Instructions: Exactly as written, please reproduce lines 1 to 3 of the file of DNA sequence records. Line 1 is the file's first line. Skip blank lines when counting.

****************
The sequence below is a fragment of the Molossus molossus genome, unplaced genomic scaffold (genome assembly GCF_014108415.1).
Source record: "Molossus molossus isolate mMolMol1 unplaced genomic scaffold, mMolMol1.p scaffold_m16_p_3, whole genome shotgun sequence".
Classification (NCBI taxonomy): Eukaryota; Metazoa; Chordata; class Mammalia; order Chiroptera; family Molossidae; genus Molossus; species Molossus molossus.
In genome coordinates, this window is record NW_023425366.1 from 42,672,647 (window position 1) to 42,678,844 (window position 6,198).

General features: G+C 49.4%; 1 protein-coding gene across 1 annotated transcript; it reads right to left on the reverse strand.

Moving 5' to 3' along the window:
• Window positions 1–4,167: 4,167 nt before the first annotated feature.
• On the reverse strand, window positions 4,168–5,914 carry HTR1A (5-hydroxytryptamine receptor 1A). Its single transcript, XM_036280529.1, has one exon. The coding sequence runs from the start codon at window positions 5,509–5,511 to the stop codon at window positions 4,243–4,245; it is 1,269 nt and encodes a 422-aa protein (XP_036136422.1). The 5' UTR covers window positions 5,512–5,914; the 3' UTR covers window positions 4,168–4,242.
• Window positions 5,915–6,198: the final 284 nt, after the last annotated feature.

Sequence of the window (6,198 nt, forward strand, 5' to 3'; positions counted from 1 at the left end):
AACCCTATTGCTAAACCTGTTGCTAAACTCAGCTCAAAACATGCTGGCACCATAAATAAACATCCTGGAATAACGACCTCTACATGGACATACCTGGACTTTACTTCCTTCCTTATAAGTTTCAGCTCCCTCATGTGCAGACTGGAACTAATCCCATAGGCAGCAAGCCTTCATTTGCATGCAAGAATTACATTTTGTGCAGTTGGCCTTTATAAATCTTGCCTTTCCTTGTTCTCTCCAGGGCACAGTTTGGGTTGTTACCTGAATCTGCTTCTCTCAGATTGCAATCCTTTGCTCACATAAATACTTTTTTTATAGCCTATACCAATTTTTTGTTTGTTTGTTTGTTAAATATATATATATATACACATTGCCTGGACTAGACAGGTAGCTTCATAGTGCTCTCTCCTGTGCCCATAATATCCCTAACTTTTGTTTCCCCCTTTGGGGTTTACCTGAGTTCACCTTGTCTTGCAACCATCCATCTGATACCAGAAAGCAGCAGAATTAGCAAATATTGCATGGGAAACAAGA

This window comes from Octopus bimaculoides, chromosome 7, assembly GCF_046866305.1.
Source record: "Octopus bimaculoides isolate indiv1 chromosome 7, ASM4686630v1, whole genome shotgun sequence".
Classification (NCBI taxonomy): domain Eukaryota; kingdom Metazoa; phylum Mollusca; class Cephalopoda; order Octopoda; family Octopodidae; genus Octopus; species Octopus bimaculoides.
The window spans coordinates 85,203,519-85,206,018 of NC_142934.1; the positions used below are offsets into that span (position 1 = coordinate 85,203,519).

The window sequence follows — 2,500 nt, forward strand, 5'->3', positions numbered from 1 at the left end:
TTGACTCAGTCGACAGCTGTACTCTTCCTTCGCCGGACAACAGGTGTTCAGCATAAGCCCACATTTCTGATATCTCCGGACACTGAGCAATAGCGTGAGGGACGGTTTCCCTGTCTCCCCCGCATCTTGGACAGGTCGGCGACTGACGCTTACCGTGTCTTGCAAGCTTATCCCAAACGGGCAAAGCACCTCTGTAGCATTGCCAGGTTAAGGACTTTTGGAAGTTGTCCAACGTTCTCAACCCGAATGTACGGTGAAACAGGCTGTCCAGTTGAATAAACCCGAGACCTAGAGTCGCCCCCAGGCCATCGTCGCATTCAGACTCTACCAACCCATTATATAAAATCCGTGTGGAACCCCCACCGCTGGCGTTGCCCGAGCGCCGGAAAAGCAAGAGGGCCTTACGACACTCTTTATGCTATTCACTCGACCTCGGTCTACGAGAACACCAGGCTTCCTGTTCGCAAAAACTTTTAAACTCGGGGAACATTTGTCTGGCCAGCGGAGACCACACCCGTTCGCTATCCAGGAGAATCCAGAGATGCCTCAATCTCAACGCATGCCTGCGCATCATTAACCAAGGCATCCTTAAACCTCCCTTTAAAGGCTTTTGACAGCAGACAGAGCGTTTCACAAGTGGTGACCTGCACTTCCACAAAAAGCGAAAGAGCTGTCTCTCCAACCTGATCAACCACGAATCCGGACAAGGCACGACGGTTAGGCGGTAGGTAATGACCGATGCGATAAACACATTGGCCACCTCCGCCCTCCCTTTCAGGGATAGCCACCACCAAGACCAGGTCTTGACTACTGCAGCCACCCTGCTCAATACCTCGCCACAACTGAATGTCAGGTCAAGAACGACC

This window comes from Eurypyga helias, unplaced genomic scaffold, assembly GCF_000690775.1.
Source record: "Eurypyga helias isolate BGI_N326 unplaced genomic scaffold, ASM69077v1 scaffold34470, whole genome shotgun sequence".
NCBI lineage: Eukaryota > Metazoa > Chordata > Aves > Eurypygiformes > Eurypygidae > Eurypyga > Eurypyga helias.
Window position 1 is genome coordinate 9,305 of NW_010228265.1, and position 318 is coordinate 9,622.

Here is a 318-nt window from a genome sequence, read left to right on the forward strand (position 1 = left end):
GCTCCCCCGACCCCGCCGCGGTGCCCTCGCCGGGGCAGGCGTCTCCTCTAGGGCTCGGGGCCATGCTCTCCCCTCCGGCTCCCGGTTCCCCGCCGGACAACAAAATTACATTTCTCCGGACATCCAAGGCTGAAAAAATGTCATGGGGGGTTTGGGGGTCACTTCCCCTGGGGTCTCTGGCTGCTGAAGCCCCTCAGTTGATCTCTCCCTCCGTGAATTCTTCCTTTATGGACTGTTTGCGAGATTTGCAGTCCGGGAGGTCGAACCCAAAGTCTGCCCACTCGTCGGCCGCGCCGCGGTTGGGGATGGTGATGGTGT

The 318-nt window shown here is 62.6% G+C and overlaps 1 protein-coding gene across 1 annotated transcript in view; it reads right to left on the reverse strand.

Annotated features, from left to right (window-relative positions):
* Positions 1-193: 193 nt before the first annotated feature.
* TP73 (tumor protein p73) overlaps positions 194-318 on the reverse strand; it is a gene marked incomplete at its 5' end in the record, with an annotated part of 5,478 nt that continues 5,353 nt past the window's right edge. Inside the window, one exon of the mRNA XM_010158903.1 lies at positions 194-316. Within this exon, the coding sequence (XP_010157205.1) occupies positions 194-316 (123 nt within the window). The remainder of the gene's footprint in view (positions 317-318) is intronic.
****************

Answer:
The sequence below is a fragment of the Molossus molossus genome, unplaced genomic scaffold (genome assembly GCF_014108415.1).
Source record: "Molossus molossus isolate mMolMol1 unplaced genomic scaffold, mMolMol1.p scaffold_m16_p_3, whole genome shotgun sequence".
Classification (NCBI taxonomy): Eukaryota; Metazoa; Chordata; class Mammalia; order Chiroptera; family Molossidae; genus Molossus; species Molossus molossus.